To celebrate the 30th anniversary of the Gundam franchise, 18-meter-tall (59-foot-tall) RX-78 was built in Odaiba’s Shiokaze Park, Japan last month.
I wish I was there right now.
My love for Gundam started when I was very young. The whole giant robo genre always mesmerized my best friend and I. As I grew older, many of my old hobbies and interests faded, except for Gundam.
It’s hard to explain this particular obsession of mine. Sometimes even I wonder why I act like a little boy when surrounded by my robot toys and figures. I just turned 33 years old. After some soul searching, I’ve concluded that the affinity I have for Gundam will always be there. Gundam, and other robots I love give me a sense of comfort. This sense of comfort has varied at different phases of my life.
When I was a kid, I didn’t have any Gundam toys and the cartoons weren’t available. In fact, I didn’t have a lot toys at all. My childhood best friend and I used to collect Gundam stickers and comic books. We’d use our imagination and made up our own giant robo fighting scenes. We spent hours talking about how cool it’d be if we were Gundam pilots, fighting evil.
When I got older, having watched most of the Gundam series, I gained appreciation for the plot, beyond the battle scenes. Most Gundam series share the same plot: the struggle between two political forces, neither is good or evil, but both are driven by pride and power. There’s always one dangerously idealistic vigilante who tries to achieve greater good by committing an atrocious act. He/she of course, gets stopped by the heroic and often troubled Gundam pilots. I enjoyed the subtext and political overtone.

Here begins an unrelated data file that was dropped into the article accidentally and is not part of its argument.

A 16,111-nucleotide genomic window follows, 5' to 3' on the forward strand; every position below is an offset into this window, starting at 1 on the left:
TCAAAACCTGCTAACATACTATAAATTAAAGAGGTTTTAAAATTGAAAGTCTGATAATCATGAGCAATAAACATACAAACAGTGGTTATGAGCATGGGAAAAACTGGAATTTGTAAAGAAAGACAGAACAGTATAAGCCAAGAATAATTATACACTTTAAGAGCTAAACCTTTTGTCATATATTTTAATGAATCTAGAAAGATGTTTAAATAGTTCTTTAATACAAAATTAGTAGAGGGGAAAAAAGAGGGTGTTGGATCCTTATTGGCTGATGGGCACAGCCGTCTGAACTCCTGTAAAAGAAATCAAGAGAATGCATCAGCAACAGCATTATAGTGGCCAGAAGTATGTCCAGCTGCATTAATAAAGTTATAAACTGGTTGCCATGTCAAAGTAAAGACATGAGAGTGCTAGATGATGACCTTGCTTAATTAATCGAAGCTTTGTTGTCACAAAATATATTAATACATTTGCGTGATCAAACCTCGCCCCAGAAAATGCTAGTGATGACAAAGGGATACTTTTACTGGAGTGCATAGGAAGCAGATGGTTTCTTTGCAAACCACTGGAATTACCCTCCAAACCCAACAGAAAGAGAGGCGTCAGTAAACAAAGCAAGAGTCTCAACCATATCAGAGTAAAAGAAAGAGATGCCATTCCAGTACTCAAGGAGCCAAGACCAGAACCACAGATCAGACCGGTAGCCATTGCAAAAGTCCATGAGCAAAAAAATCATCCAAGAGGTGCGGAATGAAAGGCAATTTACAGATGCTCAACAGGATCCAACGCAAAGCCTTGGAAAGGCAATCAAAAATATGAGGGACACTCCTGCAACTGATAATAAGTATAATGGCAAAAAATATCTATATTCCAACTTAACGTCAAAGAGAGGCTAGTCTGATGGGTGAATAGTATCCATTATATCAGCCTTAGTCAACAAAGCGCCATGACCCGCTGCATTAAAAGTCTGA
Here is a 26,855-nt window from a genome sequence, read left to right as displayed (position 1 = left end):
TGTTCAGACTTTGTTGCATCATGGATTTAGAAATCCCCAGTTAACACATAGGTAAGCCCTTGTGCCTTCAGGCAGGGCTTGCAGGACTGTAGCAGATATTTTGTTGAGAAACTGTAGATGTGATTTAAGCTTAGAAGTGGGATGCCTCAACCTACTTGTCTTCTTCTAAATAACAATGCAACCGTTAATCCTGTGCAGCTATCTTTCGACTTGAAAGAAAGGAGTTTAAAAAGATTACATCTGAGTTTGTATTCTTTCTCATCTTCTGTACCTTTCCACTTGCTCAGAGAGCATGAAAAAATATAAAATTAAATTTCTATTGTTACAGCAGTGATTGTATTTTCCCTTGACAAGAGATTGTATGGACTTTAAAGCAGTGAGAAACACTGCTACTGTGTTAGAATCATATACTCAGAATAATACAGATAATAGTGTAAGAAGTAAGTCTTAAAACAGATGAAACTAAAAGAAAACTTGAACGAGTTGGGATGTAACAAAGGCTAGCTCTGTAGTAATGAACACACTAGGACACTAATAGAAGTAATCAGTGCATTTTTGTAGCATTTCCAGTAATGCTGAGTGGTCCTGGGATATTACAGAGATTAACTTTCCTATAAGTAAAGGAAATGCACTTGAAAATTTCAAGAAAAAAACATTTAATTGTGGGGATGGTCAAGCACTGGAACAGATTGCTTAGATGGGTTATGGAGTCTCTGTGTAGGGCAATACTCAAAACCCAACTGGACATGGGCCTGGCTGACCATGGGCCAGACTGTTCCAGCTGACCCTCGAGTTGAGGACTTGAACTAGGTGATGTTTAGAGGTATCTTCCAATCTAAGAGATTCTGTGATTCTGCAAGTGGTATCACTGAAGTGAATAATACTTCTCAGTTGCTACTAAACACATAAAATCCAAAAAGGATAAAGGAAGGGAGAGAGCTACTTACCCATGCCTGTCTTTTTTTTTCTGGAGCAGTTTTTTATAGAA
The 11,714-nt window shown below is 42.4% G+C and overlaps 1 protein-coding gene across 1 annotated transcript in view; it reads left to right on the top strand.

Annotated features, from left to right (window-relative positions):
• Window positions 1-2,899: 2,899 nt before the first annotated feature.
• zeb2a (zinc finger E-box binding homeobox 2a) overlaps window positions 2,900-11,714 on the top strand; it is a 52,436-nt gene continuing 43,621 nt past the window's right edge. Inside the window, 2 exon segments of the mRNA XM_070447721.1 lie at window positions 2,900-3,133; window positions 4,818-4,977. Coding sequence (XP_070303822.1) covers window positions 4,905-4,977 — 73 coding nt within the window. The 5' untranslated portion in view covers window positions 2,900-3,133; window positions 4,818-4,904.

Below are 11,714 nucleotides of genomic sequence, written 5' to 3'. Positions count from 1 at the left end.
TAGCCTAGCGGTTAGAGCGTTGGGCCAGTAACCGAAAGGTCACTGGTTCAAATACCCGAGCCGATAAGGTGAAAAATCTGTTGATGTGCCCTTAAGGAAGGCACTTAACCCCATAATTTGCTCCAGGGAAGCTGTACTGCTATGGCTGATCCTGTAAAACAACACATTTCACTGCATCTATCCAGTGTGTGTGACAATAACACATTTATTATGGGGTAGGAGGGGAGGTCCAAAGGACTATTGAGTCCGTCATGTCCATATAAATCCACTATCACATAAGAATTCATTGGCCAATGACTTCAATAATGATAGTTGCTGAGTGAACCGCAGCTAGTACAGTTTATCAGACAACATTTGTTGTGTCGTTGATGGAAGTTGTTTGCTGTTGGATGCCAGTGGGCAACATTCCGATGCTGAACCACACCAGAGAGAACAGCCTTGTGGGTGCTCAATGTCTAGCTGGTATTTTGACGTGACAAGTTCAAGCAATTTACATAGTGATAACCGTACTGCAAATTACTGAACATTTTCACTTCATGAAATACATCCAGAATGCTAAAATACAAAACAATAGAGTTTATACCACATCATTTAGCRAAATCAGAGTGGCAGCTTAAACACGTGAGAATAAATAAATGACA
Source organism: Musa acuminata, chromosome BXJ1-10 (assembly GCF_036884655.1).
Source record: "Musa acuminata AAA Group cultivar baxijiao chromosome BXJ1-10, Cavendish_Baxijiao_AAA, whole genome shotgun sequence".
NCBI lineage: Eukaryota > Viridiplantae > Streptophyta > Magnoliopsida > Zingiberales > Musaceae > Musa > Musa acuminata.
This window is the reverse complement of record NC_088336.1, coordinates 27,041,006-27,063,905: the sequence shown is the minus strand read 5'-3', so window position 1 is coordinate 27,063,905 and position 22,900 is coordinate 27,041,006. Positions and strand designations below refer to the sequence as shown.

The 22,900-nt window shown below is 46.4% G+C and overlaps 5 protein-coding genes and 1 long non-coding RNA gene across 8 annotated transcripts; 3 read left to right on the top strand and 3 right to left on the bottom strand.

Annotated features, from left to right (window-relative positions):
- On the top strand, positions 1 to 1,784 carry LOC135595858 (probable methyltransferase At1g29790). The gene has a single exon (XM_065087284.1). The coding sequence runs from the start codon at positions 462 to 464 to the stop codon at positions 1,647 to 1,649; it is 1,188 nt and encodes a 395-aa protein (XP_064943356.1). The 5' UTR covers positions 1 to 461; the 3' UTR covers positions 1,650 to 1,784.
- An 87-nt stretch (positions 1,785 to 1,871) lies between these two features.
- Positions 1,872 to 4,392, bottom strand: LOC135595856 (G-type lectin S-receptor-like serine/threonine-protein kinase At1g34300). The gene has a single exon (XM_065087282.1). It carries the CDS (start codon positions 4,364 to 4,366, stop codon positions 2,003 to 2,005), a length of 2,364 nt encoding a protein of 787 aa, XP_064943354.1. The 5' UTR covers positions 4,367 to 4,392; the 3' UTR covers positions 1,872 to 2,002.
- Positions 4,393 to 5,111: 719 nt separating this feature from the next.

During my college years when I started making money from freelance web work, I fulfilled my childhood dream: owning a lots ‘n lotsa of Gundam models and toys. Gundam at the time, symbolized my financial independence and served as my muse while I worked.
For two years, I received a package from Hobby Link Japan hlj.com every single week. Every week was Christmas. Here’s the result(a portion of my final collection, photo taken in my college apartment):
All together, I have a backlog of 300+ model kits, ranging from high grade to the massive perfect grade. I still remember one year when my friend Jess bought me a hard to find Perfect Grade Zeta from Canada. He hand-delivered the giant box all the way home. He mentioned the stares he got from people at the airport when they saw the label “A.E.U.G. Attack Use Prototype Variable Form Ver 2.0.”
Gundam modeling is probably the most fun hobby I’ve ever had. The sheer amount of engineering behind the models is incredible. I used to spend 40+ hours on one model. It involved a lot of patience when it comes to cutting, sanding, puttying and airbrushing. Some photos of the making of my master grade Zeta Gundam:
I seriously doubt I’ll ever be able to finish all the Gundam models I’ve collected over the years. After my first son was born, most of my Gundams were put in storage. Now that my kids are older, I think it’s time to bring them out for some father-son projects. See, Gundams keep on giving.
Perhaps, the reason I’m so attached to Gundam is the memories it’s associated with: childhood, friendship, care-free single days, painting late at night and now, enjoying it with my kids.
Do you have a childhood obsession that you never grew out of? I think there’s a Peter Pan side in all of us.